Modifications of Biodegradable Thermoplastic Starch (TPS) From Sago Starch via Cross-Linking Method

Modifications of Biodegradable Thermoplastic Starch (TPS) From Sago Starch via Cross-Linking Method

Yusriah Lazim, Abdul Baith Abu Hanafi, Mohd Syazwan Adura, Siti Afifah Muda, Lily Suhaila Yacob, Ahmad Marzio Mohd Yusof
DOI: 10.4018/978-1-7998-1374-3.ch004
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The increasing amount of synthetic plastic waste has contributed to environmental problems worldwide. As an alternative to synthetic plastics, thermoplastic starch (TPS) has been used for many applications, especially packaging application, since TPS provides good biodegradation and ease of disposal and reducing the consumption of petroleum. However, TPS tends to experience loss in mechanical properties and stability due to retrogradation of the starch. Modification of starch is often carried out to overcome this shortcoming in TPS. TPS can be made of various type of starch from various plant sources such as corn, cassava, rice, and potato. Sago starch is a plant-based starch that originates from the sago palm tree. The chapter aims to give a short literature overview on the sago starch, issues related to starch and thermoplastic starch, modification of sago starch via crosslinking method, properties of crosslinked sago starch, and limitation and opportunities of modification of sago starch via crosslinking method.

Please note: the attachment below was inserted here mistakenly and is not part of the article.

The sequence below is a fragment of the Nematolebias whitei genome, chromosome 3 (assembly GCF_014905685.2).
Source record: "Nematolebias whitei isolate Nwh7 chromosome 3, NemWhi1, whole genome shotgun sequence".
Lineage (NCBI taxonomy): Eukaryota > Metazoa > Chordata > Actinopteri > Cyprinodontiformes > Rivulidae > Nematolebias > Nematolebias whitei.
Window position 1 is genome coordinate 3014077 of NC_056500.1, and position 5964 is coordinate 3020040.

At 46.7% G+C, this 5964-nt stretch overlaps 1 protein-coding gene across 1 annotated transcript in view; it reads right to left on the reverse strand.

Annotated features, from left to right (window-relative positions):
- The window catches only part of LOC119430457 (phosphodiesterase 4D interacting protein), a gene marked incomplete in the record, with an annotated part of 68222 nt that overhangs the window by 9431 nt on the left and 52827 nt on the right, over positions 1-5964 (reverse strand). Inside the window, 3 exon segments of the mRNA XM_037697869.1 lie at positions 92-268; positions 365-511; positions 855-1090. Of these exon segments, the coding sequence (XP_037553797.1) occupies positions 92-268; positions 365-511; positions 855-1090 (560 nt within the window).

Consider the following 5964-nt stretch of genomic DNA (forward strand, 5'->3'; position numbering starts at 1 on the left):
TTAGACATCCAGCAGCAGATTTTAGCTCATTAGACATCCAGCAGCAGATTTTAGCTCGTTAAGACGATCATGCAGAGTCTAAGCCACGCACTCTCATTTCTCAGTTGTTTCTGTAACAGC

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Thermoplastic starch (TPS) is one of promising material to replace common synthetic polymer in packaging such as low density polyethylene (LDPE) and polypropylene (PP) sheets and film. Demand for starch is high in packaging applications due to the good tensile and gas barrier properties, and can be obtained from various renewable plant-based sources such as rice, potato, corn and sago. Starch in its native form is brittle and the hydrophilic nature of starch will results in poor moisture barrier properties and high water sensitivity of the starch-based film, as compared to synthetic polymer. Plasticizer such as glycerol and sorbitol are added into native starch to form TPS with improved flexibility and good barrier properties. However, TPS film will experience gradual loss in flexibility and its strength due to retrogradation which will affect quality of TPS, especially on its mechanical strength after storage period. Various chemical modification techniques have been developed to overcome these disadvantages. Chemical modification such as acid modification, cross-linking, esterification and etherification are among the options. This chapter will report on the current knowledge of TPS made from sago starch, pertaining to its properties with chemical modification via crosslinking.

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